Godfrey looked from the lambs, each easily ten or more times his size, to the grey sock he had brought along to carry them home in. With a roll of his eyes, he flung the sock into the air, where it snagged high above his head on a gooseberry net and fluttered like a small flag.
The lambs that were still living were stumbling round and round their circular prisons, yearning open-mouthed toward the rich, green vegetation just outside their reach. Every so often, one let out a desolate mew which sounded more like air blown over the mouth of a bottle than any sound made by a living throat.
“These guys look terrible. They’re not going to make it back home in this condition, and they are way too big to carry. We’ve got to give them a little pick-me-up,” Charlotte said, reaching into the cucumber frame and tearing out a handful of vines covered with pointed leaves and yellow flowers.
She approached one of the mewling lambs and shook the offering near its dark green, mossy head. The lamb stopped its repetitive circling and turned toward Charlotte, opening its mouth to a much wider gape than the average animal possibly could to reveal a bottom row of square, white teeth and a toothless upper gum of deep green.
In one bite, it collected the entire handful of cucumber vines and flowers and chewed slowly, the lower jaw going round and round as well as up and down, gazing at Charlotte with thickly lashed eyes of deep amber, bisected by horizontal bars of black. As it chewed and swallowed, it seemed almost instantly to straighten up a bit, take more notice of its surroundings, and turn a healthier shade of green.
“They’re weird,” Charlotte said.
“They’re really plants?”
Godfrey shrugged and nodded, pointing to the umbilical stem, which looked like any other large plant growing from the ground except for the fact that it terminated in a large, green, flowery and very hungry sheep.
“I think if we give them all a little snack, we can probably dig up the roots, tie each one’s roots up onto its own back like a backpack with Mr. Bell’s little spool of gardening wire, and just lead them back home. They’d probably follow us anywhere, as long as we keep shaking a handful of food in front of them and give them a little nibble now and then. But...”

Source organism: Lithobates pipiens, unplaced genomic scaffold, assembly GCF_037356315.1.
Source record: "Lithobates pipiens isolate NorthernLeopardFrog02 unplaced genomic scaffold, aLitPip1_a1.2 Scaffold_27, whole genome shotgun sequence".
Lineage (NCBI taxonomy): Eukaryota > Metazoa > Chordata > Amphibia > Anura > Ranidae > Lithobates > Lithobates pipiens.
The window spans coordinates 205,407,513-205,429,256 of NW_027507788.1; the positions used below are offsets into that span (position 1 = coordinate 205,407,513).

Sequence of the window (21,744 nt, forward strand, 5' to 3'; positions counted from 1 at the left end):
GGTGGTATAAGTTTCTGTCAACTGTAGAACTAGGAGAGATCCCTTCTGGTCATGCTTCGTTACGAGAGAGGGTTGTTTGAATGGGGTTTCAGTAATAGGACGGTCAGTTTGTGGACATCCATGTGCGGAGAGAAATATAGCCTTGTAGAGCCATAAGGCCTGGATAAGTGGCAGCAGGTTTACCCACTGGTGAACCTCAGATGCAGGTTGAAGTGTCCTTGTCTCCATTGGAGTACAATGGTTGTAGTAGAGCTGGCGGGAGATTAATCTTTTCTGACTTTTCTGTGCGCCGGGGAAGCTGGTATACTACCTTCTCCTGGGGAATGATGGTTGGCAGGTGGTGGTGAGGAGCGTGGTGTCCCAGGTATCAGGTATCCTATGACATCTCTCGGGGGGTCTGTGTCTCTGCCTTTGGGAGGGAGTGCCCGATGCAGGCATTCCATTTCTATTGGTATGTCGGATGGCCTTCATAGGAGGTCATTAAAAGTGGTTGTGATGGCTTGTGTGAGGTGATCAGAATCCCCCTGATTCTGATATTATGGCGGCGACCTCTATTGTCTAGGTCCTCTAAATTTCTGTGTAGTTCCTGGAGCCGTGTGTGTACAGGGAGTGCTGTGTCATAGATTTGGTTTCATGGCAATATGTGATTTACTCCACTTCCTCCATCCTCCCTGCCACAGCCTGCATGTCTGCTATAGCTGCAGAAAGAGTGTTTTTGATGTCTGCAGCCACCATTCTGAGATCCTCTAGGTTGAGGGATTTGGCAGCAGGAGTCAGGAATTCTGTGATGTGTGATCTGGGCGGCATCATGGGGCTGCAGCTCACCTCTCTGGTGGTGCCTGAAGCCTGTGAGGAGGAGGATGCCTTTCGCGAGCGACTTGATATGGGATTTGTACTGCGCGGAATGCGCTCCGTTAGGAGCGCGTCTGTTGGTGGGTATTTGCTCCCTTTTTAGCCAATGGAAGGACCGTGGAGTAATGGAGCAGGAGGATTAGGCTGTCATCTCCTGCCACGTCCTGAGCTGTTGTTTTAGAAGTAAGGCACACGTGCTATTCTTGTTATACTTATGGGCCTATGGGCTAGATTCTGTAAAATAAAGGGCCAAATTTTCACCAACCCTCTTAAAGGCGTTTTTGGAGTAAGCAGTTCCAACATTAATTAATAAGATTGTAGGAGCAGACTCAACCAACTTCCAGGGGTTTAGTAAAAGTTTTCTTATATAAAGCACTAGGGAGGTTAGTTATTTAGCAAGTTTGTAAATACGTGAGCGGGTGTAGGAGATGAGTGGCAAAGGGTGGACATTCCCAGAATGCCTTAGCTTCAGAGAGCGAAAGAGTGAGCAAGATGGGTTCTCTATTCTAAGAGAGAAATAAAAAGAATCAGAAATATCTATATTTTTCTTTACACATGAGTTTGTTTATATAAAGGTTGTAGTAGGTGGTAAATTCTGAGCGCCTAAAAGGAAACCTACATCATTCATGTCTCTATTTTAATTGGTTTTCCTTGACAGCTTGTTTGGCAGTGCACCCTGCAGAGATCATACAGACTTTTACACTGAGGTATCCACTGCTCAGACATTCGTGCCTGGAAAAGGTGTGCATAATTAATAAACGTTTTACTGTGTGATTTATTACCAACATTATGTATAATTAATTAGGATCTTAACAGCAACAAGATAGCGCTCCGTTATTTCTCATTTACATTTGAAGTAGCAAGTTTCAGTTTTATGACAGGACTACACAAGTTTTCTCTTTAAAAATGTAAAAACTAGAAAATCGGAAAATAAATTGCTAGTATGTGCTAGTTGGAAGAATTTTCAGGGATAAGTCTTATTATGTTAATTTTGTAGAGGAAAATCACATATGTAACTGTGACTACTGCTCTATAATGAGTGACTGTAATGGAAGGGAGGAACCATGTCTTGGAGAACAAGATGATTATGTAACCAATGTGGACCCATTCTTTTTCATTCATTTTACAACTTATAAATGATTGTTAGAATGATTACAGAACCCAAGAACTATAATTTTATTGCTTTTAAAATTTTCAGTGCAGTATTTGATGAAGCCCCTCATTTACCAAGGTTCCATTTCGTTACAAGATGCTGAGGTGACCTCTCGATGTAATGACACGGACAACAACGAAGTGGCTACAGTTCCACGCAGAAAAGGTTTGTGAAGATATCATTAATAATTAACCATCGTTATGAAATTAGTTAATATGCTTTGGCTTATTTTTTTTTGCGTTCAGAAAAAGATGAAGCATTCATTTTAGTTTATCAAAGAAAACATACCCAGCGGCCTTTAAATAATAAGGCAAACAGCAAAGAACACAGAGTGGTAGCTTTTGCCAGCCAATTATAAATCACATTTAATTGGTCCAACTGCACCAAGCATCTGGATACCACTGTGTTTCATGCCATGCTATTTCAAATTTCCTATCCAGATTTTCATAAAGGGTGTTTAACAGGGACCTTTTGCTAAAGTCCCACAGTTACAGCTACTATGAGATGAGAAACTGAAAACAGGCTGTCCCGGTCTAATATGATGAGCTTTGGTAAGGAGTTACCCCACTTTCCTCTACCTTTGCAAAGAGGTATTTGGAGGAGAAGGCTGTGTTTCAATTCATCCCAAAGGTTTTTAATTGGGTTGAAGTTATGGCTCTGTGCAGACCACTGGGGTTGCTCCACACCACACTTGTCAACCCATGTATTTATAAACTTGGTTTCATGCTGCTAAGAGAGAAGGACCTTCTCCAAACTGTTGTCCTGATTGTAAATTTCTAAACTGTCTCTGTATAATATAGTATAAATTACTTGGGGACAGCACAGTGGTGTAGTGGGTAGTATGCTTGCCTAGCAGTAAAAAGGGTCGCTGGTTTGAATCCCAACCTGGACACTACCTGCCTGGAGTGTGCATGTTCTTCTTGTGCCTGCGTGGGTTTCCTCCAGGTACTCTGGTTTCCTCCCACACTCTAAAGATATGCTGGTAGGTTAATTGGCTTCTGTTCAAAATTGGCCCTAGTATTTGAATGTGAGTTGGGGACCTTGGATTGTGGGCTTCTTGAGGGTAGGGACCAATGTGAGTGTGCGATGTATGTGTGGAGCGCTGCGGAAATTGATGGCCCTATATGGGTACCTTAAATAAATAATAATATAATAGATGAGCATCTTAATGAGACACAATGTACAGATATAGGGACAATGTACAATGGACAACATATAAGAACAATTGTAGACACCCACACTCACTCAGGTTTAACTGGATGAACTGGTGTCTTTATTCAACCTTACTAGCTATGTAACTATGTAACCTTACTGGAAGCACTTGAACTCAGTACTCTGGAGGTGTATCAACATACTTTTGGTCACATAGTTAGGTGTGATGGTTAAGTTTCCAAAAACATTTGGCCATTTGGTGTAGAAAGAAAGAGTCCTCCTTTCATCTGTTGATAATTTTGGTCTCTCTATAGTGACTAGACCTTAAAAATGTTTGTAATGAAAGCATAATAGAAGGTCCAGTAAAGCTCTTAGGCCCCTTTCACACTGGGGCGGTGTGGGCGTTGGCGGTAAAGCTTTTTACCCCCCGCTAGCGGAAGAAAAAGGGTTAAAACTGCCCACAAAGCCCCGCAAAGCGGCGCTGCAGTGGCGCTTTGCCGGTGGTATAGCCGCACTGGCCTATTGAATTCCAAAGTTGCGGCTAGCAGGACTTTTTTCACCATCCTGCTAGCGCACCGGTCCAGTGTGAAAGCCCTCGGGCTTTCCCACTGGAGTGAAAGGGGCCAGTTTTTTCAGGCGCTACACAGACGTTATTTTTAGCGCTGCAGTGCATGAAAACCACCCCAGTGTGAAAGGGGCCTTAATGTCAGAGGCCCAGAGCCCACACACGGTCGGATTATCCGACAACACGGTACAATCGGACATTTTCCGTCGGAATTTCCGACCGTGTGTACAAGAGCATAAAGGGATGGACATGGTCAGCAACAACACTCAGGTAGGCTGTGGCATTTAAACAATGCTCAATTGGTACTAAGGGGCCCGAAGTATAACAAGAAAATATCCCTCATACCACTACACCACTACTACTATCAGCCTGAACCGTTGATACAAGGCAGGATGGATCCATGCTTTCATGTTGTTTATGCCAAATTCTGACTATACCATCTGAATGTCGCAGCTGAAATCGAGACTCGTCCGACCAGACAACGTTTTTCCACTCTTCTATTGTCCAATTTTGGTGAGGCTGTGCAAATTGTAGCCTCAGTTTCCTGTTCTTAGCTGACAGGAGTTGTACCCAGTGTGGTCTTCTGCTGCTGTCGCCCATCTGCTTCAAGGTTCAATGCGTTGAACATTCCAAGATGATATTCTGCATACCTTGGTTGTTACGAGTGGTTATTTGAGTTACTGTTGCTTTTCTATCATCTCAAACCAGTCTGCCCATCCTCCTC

Godfrey looked at Charlotte with raise eyebrows. But what?
“What about poor old Mr. Bell? We can’t just leave him here. That isn’t a very fair or fitting end to such a long life of scholarly adventure. He deserves better. He deserves to be remembered.”
* * *
“Did you cook this, Mom?”
The old scarred platter was in its glory, with a massive rack of Tartary vegetable lamb ribs circled upon it like the crown of an enormous queen. Sixteen long, translucent green bones stood tall upon a florid bed of mashed root vegetables, which swirled from deep orange sweet potato to snowy white turnip, golden parsnip, red carrot and blue-purple potato. Within the crown of lamb ribs, an aromatic mountain of crumbled cornbread with spinach, wild mushrooms and rosemary exhaled richly perfumed steam. Her mother’s face shimmered, flushed and smiling, through the delicious atmosphere.
“She sure did, Potato Bug,” said her father. “Straight from the garden. Now let’s have your plate so we can all eat, and then you can get back to your project out in the back yard.”
“Don’t worry, Dad. Godfrey and his family are watching the pot for me,” Charlotte said.
Charlotte’s mother finished serving the veggie lamb, stuffing and vegetables and took a bite.
“Mmm, it is just so tender! I love how the flavor of the veggie lamb blends so well with all the rest of the other vegetables,” she said. “And best of all, no animal had to lose its life for this meal. It just tastes so... wait a minute. Hold on just one minute. Something tastes a little bit familiar. What is this?”
Charlotte’s mother poked at a little slit in the flesh of the Tartary veggie lamb, exposing a small snippet of meat, like a hidden seed slipped under the tender surface. She stabbed the little shred with the end of her knife and held it before her eyes.
“Is this...?” She looked at her husband with wide eyes.
“I just missed that squirrelly taste,” he said, taking the knife from her fingers and popping the nugget of squirrel meat into his mouth, snapping his jaws like a cartoon alligator. “What about you, Inchworm?”
* * *
Godfrey and his family took turns stirring Charlotte’s boiling pot. Herb-filled bandanas tied around their sensitive noses, knotted behind their long ears, masked the unpleasant scent. Slightly upwind, their picnic spread of blackberries, doll mugs of chamomile tea and carrot cake muffins tasted even more delicious next to a merry outdoor fire, as all things do.
As Godfrey handed the stirring stick over at the end of his turn, with the hearty mewling of the transplanted and well-fed Tartary vegetable lambs a distant music from the family’s veggie patch at the bottom of the yard, he picked up the milky-lensed spectacles and pointed hide cap from the pile of odds and ends beside the fire pit. He put them on.
He strutted and took a few comical turns, to the delight of his family. The flames reflected in the pale, opaque lenses danced in front of his round eyes and threw a giant, long-eared, winged shadow against the illuminated woods surrounding the yard. The rabbits’ high-pitched laughter mingled with the sparks and acrid steam and climbed toward the evening sky.
Copyright © 2019 by Jen Sexton-Riley